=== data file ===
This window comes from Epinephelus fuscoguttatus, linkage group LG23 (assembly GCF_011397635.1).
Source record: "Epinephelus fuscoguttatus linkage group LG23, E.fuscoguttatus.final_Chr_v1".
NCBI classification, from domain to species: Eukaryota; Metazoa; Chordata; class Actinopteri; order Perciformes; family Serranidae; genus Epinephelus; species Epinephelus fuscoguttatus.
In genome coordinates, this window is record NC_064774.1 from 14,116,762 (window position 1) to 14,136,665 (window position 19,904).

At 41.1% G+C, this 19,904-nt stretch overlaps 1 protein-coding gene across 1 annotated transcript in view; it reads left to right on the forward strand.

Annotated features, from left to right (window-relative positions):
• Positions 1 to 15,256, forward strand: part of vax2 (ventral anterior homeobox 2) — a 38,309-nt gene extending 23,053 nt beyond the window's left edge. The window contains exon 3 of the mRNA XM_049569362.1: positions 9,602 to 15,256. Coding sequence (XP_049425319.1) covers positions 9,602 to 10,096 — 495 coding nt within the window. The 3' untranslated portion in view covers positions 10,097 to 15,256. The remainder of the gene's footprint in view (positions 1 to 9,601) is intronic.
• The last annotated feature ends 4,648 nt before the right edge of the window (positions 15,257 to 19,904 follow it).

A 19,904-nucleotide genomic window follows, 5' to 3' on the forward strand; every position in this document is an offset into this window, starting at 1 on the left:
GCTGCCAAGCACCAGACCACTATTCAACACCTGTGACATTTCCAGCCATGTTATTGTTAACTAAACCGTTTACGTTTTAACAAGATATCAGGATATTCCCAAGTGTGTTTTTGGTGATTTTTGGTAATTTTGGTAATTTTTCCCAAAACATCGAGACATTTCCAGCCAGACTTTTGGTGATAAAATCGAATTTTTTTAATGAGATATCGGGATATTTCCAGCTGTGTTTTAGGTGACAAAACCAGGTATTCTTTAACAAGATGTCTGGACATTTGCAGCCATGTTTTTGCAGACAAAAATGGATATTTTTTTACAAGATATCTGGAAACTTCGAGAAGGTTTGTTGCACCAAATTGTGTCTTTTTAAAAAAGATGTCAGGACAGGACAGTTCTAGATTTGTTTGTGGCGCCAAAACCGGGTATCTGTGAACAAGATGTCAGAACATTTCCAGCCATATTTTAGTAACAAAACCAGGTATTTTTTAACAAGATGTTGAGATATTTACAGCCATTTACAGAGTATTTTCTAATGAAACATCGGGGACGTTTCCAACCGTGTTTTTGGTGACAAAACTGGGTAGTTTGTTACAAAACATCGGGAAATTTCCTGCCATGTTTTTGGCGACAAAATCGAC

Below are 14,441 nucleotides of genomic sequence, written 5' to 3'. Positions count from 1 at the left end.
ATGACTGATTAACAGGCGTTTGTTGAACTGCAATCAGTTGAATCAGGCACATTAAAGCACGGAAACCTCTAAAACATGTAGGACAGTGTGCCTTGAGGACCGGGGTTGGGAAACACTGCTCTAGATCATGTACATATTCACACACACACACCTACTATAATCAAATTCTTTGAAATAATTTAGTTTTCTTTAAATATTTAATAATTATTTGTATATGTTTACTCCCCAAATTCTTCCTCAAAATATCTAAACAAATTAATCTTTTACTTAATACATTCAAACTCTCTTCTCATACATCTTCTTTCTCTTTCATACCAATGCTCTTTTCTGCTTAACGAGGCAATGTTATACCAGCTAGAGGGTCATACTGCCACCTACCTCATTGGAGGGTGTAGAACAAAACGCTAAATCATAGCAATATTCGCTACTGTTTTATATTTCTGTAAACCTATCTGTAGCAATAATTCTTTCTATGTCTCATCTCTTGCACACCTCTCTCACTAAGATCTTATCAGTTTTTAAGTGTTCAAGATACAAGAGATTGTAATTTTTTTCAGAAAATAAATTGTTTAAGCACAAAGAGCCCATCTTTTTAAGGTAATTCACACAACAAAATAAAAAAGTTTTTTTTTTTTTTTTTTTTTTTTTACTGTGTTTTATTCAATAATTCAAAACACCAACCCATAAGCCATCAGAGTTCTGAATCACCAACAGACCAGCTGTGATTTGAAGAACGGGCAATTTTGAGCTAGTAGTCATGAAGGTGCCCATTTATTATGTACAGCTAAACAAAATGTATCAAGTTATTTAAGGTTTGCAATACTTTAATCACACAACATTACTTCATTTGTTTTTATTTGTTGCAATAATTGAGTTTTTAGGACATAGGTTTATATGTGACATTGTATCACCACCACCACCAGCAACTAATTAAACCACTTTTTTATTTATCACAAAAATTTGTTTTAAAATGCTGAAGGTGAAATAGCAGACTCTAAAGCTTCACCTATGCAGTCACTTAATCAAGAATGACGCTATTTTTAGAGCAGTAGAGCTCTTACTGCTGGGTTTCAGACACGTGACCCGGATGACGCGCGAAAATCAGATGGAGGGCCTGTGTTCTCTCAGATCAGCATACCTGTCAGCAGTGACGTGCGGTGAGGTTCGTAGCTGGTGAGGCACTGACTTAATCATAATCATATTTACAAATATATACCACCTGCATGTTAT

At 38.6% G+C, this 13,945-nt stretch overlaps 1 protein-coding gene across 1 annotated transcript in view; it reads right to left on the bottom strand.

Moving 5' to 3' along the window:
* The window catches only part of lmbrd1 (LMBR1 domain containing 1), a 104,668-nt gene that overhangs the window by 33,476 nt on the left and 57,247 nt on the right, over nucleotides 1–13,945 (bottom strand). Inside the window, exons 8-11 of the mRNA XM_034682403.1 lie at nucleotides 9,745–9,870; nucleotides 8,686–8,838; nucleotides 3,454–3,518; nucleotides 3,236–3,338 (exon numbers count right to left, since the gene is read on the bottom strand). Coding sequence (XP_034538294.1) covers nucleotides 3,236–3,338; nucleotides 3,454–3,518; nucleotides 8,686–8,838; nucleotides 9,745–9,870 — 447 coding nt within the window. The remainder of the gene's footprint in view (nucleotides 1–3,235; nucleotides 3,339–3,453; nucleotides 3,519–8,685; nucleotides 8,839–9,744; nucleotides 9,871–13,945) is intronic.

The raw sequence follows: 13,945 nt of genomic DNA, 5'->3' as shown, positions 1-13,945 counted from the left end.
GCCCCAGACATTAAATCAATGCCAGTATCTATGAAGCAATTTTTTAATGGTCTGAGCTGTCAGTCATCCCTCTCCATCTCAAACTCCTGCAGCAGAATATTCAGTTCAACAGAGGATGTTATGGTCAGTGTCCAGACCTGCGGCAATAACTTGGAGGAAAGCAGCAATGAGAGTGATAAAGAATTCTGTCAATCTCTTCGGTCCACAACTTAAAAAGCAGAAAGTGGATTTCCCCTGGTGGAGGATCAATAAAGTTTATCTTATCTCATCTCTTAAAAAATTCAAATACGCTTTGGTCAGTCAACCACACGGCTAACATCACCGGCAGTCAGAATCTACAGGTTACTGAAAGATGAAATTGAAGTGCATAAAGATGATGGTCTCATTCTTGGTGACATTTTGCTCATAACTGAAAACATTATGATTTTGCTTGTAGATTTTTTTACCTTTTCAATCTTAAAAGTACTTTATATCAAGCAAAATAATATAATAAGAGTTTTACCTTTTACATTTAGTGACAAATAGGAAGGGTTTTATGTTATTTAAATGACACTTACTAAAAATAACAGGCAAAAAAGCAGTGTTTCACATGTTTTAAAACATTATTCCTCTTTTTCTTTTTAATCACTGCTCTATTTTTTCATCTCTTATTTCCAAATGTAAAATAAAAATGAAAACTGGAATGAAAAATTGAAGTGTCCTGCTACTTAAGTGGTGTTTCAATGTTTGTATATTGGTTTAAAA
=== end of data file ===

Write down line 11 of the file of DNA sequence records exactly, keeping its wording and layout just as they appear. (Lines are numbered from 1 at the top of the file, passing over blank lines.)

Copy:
Below are 14,441 nucleotides of genomic sequence, written 5' to 3'. Positions count from 1 at the left end.